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Salesforce Tower to illuminate iconic SF skyline with digital light display

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A rendering of the proposed public art display atop Salesforce Tower. (Photo courtesy Salesforce)
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Salesforce Tower will soon project digital images on its crown, likely to intensify the debate around whether the building is a welcome change to the beloved San Francisco skyline.

Developer Boston Properties commissioned local artist Jim Campbell to light up the top floors of the Salesforce Tower every night with various displays, including images taken each day by cameras placed around San Francisco.

Rising to 1,070 feet in South of Market, the 61-story skyscraper has replaced the Transamerica Pyramid as the tallest building in San Francisco.

The tower, which can be seen from most areas of The City and as far away as Marin, has already come under fire for dominating the iconic skyline from San Francisco natives including U.S. Sen. Dianne Feinstein.

Milo Hanke, the former head of San Francisco Beautiful who led campaigns against expanding billboards in The City, said the light display is “almost like a dog marking its territory.”

“It’s a corporate intrusion into the public space in the most obnoxious dimension possible, stealing the skyline,” Hanke said. “It’s not their contribution to the world of art.”

But Campbell said Thursday at an informational hearing on the project at the Planning Commission that he designed the light display to blend in with the building.

“It doesn’t take over the skyline,” Campbell said. “We didn’t want it to be a billboard.”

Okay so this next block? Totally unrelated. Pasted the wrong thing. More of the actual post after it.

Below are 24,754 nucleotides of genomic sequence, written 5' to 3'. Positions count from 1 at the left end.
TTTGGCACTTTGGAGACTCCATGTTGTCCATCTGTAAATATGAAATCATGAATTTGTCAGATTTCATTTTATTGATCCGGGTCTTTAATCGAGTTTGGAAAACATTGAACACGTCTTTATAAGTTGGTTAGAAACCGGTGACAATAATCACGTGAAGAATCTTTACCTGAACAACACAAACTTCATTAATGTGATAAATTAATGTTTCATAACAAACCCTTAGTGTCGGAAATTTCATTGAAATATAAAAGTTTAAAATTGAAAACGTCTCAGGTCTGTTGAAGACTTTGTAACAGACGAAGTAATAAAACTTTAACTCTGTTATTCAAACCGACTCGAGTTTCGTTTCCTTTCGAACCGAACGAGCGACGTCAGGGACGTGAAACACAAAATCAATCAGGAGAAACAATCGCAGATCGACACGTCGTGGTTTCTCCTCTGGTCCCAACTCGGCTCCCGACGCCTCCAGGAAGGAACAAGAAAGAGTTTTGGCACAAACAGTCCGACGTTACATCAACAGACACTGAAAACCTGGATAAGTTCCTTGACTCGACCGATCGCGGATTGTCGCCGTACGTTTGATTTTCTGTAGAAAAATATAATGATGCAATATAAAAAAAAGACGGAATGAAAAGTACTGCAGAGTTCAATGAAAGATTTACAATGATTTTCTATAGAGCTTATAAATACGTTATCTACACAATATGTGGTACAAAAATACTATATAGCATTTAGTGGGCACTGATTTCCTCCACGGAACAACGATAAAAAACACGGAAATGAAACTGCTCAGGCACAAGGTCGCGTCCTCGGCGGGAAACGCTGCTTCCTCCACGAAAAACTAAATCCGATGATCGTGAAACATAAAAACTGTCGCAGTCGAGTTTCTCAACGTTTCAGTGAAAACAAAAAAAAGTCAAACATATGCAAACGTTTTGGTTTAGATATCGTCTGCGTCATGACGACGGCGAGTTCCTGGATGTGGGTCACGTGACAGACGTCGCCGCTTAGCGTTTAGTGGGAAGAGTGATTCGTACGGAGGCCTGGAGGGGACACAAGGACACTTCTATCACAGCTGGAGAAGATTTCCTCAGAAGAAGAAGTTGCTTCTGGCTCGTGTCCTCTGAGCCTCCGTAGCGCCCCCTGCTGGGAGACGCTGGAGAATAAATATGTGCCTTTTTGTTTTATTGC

Campbell contrasted the light display with the vibrant screens at Times Square in Manhattan, which display sharp images and advertisements. The images on Salesforce Tower will be soft, low-resolution and abstract.

Campbell himself will determine what content is displayed on the tower, he said.

The developer has a $4.5 million budget for the art display, according to the Planning Department.

The developer had to spend at least $3.4 million on public art in San Francisco under a requirement for developers to spend 1 percent of construction costs on public art.

Darcy Brown, current director of SF Beautiful, said she does not have a problem with the display “as long as they’re not flashing Salesforce across it and using it as an advertising tool.”

Public opinion has sided against widespread advertising in San Francisco for more than a decade.

Responding to the proliferation of advertising in 2002, voters banned new billboards and advertising signs in San Francisco to “protect the character and dignity of The City’s distinct appearance” and skyline.

San Francisco voters also shot down a ballot measure in 2009 that would have added giant billboards to a stretch of Market Street.

The issue recently reappeared when Verizon Wireless and Super Bowl 50 hung massive banners on the side of Embarcadero Four ahead of the Super Bowl in January 2016. The advertising was taken down after a threat of a lawsuit from the City Attorney’s Office.

The Salesforce Tower light display does not need approval from the Planning Commission or the Arts Commission.

The Arts Commission generally does not oversee public art on private property unless a company contributes funds from the 1 percent of construction costs requirement to the Public Art Trust.

Salesforce Tower, which will include residential, retail and office space, is slated to open in 2018.

Editor’s Note: This story has been updated from its original version.

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